Cards comeback; pound MTSU, 42-23

Louisville (4-2, 0-1) overcame a 14-0 first quarter deficit Saturday afternoon at PJCS against Middle Tennessee in a 42-23 homecoming win over the Blue Raiders. Victor Anderson rushed for 162 yards and Brock Bolen scored three touchdowns to pace the Cards.

'Tis the season for a scare.

And the University of Louisville got one again from Middle Tennessee as the Blue Raiders bolted to a 14-0 lead Saturday, less than two weeks before Halloween.

But just like last year Middle Tennessee couldn't pull off the trick of upsetting the Cardinals. Instead, it was UofL who treated its fans to a 42-23 homecoming win on a cool, blustery day at Papa John's Cardinal Stadium.

"Down 14-0 we found a way to rally the troops and get it done," UofL coach Steve Kragthorpe said. "At no point and time were we in a panic situation...we knew coming in we had to stay patient with the running game...we knew we'd break some runs eventually"

Brock Bolen scored a career-high three touchdowns, Victor Anderson rushed for 161 yards and one score, UofL's special teams added another TD and Hunter Cantwell came back from two early interceptions to toss a late touchdown for the Cards.

Trailing 17-14 at halftime the Cards (4-2) scored the first 28 points of the second half - as their defense held MTSU to two yards of total offense before the Blue Raiders' final drive - on their way to their second straight victory of the season.

"No panic at all," said Anderson, who keyed the comeback with an 88-yard TD run in the second quarter. "Things happen in a football game, we just game together as a team."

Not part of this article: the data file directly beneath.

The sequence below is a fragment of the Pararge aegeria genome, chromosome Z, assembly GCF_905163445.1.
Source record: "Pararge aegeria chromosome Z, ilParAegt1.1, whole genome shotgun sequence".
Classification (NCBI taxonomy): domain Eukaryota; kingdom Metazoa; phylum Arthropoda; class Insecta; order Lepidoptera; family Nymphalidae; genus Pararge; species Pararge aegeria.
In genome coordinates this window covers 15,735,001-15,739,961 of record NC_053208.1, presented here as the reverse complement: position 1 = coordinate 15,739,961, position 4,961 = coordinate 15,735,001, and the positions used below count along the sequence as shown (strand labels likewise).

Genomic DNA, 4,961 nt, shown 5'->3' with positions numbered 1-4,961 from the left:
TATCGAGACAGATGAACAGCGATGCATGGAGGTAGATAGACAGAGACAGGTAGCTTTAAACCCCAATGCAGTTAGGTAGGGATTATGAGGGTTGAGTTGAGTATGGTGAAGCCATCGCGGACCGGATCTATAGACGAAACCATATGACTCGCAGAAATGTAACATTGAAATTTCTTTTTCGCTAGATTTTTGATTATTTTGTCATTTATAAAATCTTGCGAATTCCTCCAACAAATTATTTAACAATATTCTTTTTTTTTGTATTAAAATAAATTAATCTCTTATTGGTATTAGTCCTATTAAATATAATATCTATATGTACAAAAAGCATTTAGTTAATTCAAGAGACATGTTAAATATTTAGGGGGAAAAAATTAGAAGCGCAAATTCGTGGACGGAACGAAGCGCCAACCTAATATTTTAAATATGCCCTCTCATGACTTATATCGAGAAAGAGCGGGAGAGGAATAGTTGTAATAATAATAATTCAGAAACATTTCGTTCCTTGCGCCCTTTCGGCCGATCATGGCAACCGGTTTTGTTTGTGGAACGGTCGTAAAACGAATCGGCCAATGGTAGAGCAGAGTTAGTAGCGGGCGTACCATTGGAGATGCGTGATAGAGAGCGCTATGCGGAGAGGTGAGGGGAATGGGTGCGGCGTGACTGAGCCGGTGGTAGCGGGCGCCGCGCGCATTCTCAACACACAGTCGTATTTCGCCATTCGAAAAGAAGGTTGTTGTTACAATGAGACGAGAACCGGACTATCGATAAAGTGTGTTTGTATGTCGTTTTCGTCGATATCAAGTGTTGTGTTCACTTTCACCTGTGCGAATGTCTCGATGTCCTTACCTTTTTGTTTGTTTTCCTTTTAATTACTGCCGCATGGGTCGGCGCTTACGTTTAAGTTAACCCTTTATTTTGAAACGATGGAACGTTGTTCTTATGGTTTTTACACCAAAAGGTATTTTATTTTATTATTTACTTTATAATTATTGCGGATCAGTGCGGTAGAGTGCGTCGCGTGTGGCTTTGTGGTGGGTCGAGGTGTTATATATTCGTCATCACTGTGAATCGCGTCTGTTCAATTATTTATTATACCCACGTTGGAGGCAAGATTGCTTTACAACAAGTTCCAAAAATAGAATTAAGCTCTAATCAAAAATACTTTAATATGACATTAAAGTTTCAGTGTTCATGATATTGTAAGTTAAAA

But just like last year, when MTSU gave UofL fits in a 58-42 loss, it wasn't easy against the Blue Raiders (2-5).

UofL spotted Middle Tennessee a 14-0 lead thanks to two Cantwell interceptions on UofL's first two possession.

After a MTSU punt pinned Louisville deep in its own territory on its first possession, Cantwell was picked off on third-and-7 from the 4. MTSU free safety Jeremy Kellem intercepted Cantwell's pass intended for Anderson at the 14 and returned it for a touchdown.


Brock Bolen rushed for three TD's
against MTSU.

On UofL's second possession, facing second-and-10 at the MTSU 48 Cantwell, under heavy pressure, was intercepted by linebacker Ivon Hickman. Hickman returned the ball to the UofL 39.

When Cantwell returned to the sidelines he had a brief conversation with his coach.

"I don't know if I could say that here," Kragthorpe replied afterward when asked what he said to his quarterback then. "I jumped him a little bit. I told him to get rid of the ball, throw it into the stands if he had to because we've got a lot of fans who'll catch it."

The Blue Raiders needed only one play - a trick one - to take a 14-0 lead. On first down 'B' receiver Patrick Honeycutt took the pitch from quarterback Joe Craddock, rolled out to his right and lofted a pass to a wide-open Phillip Tanner.

There was no one within 10 yards of Tanner, who easily jogged into the end zone for a two-TD lead.